ePropulsion and Torqeedo experiences

A couple of years ago I tried to motor my 26’ daysailer into about 25 knots of trade winds on the port bow using a Torqeedo 1003 long shaft.  Fairly flat water.  Total failure.  At full throttle I couldn’t keep the bow into the wind or make any progress to weather.  YMMV.

 

EvaOdland

Member
338
143
I am planning on repowering a project boat with this:

https://www.thunderstruck-ev.com/sevcon-brushless-sailboat-kit-5kw.html

Hope to get the kit ordered in August for cooler weather work below in Sept. Will need to teardown a dead BMW D7 diesel and fab a mount with the help of some mech engineer friends.

Well....I look at the gear reduction apparatus has all the mounting stuff I need...it should fit with adjustment on the existing stringer and motor mount.

https://www.thunderstruck-ev.com/gear-reduction-for-electric-inboard-sailboat-motor.html

reduction2.png

5KWSailboatKit.jpg

 
Last edited by a moderator:

allweather

Member
438
82
baltic
Thanks for the responses.

Seems like I will have to borrow a torquedo down at the marina when there is a strong breeze and see how things go on the water(I can sail into my protected harbor in case it is too much wind outside for the motor)
Now to see who to grab one off of... a number of early adopters returned theirs because they had a bit of an issue...
 

Short fetch shouldn't be an issue though as I intend to adapt a trolling motor with a longer carbon shaft to get around waves within reason.
The torquedo shaft length matches our current petrol outboard and even smaller waves make that more difficult. Actual swell of 1-2m it is always going to be sailing into flat water or find a better marina to enter.

 

Bull City

A fine fellow
7,185
2,820
North Carolina
 I have some experience motoring into a strong headwind (15-20 knots), but not that often. The Torqeedo will get me through it, but seas are not very much, because of the short fetch.


A couple of years ago I tried to motor my 26’ daysailer into about 25 knots of trade winds on the port bow using a Torqeedo 1003 long shaft.  Fairly flat water.  Total failure.  At full throttle I couldn’t keep the bow into the wind or make any progress to weather.  YMMV.
I have been known to over-estimate wind speed.

 

Laurent

Super Anarchist
2,322
1,986
Houston
I am planning on repowering a project boat with this:

https://www.thunderstruck-ev.com/sevcon-brushless-sailboat-kit-5kw.html

Hope to get the kit ordered in August for cooler weather work below in Sept. Will need to teardown a dead BMW D7 diesel and fab a mount with the help of some mech engineer friends.

Well....I look at the gear reduction apparatus has all the mounting stuff I need...it should fit with adjustment on the existing stringer and motor mount.

https://www.thunderstruck-ev.com/gear-reduction-for-electric-inboard-sailboat-motor.html

View attachment 380186

View attachment 380187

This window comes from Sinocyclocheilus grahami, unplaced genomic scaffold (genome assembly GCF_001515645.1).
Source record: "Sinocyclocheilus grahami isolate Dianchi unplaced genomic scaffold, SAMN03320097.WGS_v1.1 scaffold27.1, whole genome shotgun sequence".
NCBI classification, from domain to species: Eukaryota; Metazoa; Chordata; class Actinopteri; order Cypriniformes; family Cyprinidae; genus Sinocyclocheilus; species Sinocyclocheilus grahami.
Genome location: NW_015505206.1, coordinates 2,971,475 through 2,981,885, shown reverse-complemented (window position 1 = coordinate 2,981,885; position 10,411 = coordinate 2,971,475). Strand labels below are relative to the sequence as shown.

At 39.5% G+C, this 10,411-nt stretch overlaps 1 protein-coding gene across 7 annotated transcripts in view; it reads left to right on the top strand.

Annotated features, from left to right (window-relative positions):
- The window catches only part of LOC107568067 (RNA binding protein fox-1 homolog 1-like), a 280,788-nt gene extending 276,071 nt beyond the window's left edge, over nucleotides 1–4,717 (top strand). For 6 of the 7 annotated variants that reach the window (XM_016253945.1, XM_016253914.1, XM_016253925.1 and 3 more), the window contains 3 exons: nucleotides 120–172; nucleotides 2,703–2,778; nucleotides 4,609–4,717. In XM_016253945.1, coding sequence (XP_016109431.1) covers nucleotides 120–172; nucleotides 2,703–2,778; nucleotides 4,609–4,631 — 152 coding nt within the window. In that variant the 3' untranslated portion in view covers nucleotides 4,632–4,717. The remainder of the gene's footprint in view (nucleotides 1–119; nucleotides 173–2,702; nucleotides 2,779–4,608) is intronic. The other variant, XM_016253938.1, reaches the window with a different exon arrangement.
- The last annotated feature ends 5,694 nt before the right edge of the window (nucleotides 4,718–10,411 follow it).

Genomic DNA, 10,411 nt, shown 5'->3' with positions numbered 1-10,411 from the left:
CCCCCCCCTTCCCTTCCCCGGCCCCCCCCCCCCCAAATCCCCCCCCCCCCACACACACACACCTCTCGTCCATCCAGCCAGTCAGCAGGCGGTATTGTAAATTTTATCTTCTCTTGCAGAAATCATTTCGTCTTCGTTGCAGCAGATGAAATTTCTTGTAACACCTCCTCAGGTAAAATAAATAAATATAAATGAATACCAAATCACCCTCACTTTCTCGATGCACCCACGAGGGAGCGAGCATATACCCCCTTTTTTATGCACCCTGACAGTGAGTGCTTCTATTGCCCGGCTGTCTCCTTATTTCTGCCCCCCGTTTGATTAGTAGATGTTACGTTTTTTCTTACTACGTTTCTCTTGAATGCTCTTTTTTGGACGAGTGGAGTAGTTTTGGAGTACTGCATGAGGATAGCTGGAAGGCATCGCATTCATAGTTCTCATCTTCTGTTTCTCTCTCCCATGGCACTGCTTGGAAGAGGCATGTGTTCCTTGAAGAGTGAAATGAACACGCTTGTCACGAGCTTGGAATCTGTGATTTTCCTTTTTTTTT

Interesting concept.

I have always wonder if for the DIY enclined, there is an alternative to the Torqueedo and OceanVolt packages.

For instance, would something like this make sense for a small to mid-size sailboat cruiser?

https://www.electricmotorsport.com/motor-drive-systems/brushless-pmac-turn-key-systems/air-cooled/pmac-g4845-36-48v-450a-motor-drive-system.html

In more general terms, there are gazzillions of golf cart electric motors, with the associated infrastructure of spare parts, dealership, OEM replacement etc... Would such a set up make sense for a small sailboat?

DISCLAMIER: I have no affiliation whatsoever with the company above: they are just one of the first to pop up on a Google search for 48V 10 kW golf cart motor...

SECOND DISCLAIMER: I am not an electrical engineer, I know nothing about electrical motors...  For instance, the performance curve of the motor in the link above is this...

View attachment Electric Motor me1114_performance_curves.pdf

And it does not make sense to me... the scales on the Y axis would seem to say that voltage is always at about 70 V (faint dotted green curve) ... Really???

 
Last edited by a moderator:

EvaOdland

Member
338
143
Interesting. What kind of boat? What kind of batteries?
1981 Pearson  Flyer 

4-5 lead acid 100 amp/hr

Charged at slip.

The kit I am looking at uses a controller that uses pulse width modulation to govern the motor...rather than a giant resistor, and a gear reducer...so the efficiency of turning a propellor shaft at a steady draw is high making it possible to get in and out of a slip or mooring and out to the race course...I'll still have the outboard...see fix it forum for my return thread on the flyer.

 

trackday

Member
253
9
I am planning on repowering a project boat with this:

https://www.thunderstruck-ev.com/sevcon-brushless-sailboat-kit-5kw.html

Hope to get the kit ordered in August for cooler weather work below in Sept. Will need to teardown a dead BMW D7 diesel and fab a mount with the help of some mech engineer friends.

Well....I look at the gear reduction apparatus has all the mounting stuff I need...it should fit with adjustment on the existing stringer and motor mount.

https://www.thunderstruck-ev.com/gear-reduction-for-electric-inboard-sailboat-motor.html

View attachment 380186

View attachment 380187
For the marine environment, you would be wise to consider a TEWD (totally enclosed wash down) motor.  Then you must consider how to displace the heat generated by the motor.  Let's assume the motor is 93% efficient.  That would result in about 350W of heat that needs to be displaced.  However, that is probably a mute point if you only have a 100 Amp battery capacity.   Running the motor at 5kW, you would have a maximum of 20 minutes of powering if you could run the batteries to 0 (which you cannot)

 

allweather

Member
438
82
baltic
I use a trolling motor on my 9.5m long 970kg boat because I need a long shaft:
Of the motors offered by australian company, which version do you have for the 48V?
Perhaps more importantly, are you sailing in salt water and can the motor cope well with this? Differently said, I am looking into using one of them(EMP100 or 120 most likely) and would like to hear an outside opinion.

The company has been great with figuring out the details over Email but another opinion is always helpful in that regard.

And how do you like the controls for the motor. The joystick or potentiometer option specifically?